in their blood samples.


Symptoms of chronic inflammation

Unlike acute inflammation, which presents itself in the usual manner of fighting off infections, chronic inflammation manifests in other ways around your body as it attempts to deal with the constant attack of the inflammatory response system:

  • constant fatigue
  • mouth sores
  • chest, abdominal or joint pain
  • rash or skin conditions
  • fever
  • digestive issues such as constipation or diarrhoea
  • high blood glucose levels
  • weight gain, especially around the midriff
  • signs of depression or increased anxious behaviour
  • increase in allergies and food sensitivity

If you think you could be suffering from chronic inflammation, your doctor can measure your level of C-reactive protein, a marker for inflammation, to indicate whether it may be a cause of concern for you.

Did you know? 

Pro-inflammatory cytokines (proteins that regulate immune and inflammatory responses) cause autoimmune reactions in the brain, which can lead to depression, autism, poor memory, Alzheimer’s disease and multiple sclerosis.

How to combat it

Keeping your body in balance and immune system in check will assist with combating chronic inflammation, and it comes down to everyday choices you make when going about your life. What you eat, breathe in, how you exercise, think and manage the daily stress of modern life impacts on how your body internalises and reacts to these various stimuli, and whether it feeds the fire of inflammation or helps keep it under control.


  • How we feed and nourish our bodies has a great impact on its processes. Fight inflammation by
    avoiding highly processed foods and carbohydrates, fried foods and trans fats, sugar and sugar
    substitutes, gluten, grain-fed meat, vegetable oils (like corn, sunflower, canola and soy), margarine
    and dairy.
  • Opt for foods that have anti-inflammatory properties and can combat the symptoms of chronic inflammation: olive oil, herbs and spices – especially ginger, turmeric (contains curcumin,
    one of the best anti-inflammatory compounds), cinnamon, cayenne pepper, thyme and rosemary
    (immune boosters), vegetables and fruits with high levels of antioxidants and flavonoids (think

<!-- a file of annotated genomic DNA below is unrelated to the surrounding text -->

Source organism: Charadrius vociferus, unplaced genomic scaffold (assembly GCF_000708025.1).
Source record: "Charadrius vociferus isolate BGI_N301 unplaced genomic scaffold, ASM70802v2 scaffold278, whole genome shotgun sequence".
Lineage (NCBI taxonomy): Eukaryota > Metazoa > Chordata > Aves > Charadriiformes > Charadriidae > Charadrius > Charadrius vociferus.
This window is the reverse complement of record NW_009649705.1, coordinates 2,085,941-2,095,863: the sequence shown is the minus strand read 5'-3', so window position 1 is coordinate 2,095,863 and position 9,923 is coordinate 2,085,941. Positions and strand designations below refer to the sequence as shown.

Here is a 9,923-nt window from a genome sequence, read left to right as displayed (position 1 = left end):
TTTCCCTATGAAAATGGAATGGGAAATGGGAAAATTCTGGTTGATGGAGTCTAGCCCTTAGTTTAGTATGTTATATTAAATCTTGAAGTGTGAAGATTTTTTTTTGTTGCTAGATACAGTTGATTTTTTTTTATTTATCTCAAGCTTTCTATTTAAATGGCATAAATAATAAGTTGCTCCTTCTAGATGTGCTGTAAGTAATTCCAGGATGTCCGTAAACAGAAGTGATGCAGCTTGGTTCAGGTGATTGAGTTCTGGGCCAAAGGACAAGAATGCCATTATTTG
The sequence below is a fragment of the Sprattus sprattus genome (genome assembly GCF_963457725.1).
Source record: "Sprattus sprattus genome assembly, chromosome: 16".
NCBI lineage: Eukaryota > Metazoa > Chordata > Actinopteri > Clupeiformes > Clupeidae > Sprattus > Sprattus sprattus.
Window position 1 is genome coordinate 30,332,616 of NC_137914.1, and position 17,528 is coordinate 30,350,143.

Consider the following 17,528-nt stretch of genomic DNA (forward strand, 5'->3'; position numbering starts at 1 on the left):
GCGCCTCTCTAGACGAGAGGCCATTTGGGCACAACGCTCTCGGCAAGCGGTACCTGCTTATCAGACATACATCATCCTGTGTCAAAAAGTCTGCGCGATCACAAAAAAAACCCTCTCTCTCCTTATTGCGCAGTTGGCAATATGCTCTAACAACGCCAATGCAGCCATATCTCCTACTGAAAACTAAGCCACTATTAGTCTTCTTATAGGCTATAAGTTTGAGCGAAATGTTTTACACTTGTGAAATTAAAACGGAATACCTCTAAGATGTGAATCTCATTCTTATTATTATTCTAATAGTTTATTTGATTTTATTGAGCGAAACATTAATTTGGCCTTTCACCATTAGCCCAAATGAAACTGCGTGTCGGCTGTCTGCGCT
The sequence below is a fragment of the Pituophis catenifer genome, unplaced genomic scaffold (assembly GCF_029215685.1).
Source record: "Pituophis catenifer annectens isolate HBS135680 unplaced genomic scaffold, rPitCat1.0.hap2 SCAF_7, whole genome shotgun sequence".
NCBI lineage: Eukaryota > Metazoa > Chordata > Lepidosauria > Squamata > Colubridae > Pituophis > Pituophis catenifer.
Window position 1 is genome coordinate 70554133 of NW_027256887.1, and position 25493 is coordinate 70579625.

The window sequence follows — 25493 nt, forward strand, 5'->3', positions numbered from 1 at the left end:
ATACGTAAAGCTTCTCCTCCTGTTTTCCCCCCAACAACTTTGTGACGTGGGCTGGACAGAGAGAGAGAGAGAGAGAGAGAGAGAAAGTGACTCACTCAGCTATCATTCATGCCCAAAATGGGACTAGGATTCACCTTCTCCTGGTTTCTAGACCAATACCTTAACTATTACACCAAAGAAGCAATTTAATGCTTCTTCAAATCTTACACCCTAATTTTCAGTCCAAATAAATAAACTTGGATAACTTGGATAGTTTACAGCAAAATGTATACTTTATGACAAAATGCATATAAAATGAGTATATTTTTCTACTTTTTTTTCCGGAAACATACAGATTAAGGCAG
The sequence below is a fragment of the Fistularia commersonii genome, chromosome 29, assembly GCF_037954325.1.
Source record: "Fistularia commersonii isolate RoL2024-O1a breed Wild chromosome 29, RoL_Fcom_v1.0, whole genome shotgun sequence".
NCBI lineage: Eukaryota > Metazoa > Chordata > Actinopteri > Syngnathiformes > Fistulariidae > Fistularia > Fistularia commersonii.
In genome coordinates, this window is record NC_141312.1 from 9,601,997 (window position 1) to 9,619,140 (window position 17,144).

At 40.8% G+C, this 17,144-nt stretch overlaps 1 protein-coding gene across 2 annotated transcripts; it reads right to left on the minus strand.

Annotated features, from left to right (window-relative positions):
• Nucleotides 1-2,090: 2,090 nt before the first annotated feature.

blueberries, tomatoes, spinach and broccoli).
  • Lower your body’s accessibility to toxins like chemical sprays, insect repellents, cigarette smoke, alcohol and recreational drugs. Pesticides, environmental pollution from industrial waste, and hormonally altering plastics all stimulate the immune system to varying extents and disrupt optimal production of energy and hormones.
  • Regular exercise (not excessive, which can put stress on your body and fuel chronic inflammation).
  • Have a positive attitude and outlook. Negative thoughts and feelings can also contribute to inflammation and stress within the body.
  • Find time to manage stress. Meditation, deep breathing exercises and activities such as yoga all aid in keeping the mind and body in a relaxed and neutral state.
  • Get 7-8 hours of sleep each night. Sleep deprivation or poor sleep habits over a period of time has dire
    consequences for the body.

A cup a day keeps inflammation at bay

Fight inflammation with a daily cup of turmeric tea:
Mix 5ml ground turmeric with ¾ cup hot water, ¼ cup coconut milk and 5ml raw honey. Drink hot or cold. Add raw or ground ginger for an extra boost.




Joni van der Merwe

About Joni van der Merwe

Your Family’s Digital editor. Avid retweeter. When I’m not scrolling Instagram you’ll find me in my garden. Keen on DIY and I don’t believe there’s anything that can’t be fixed with some chalk paint.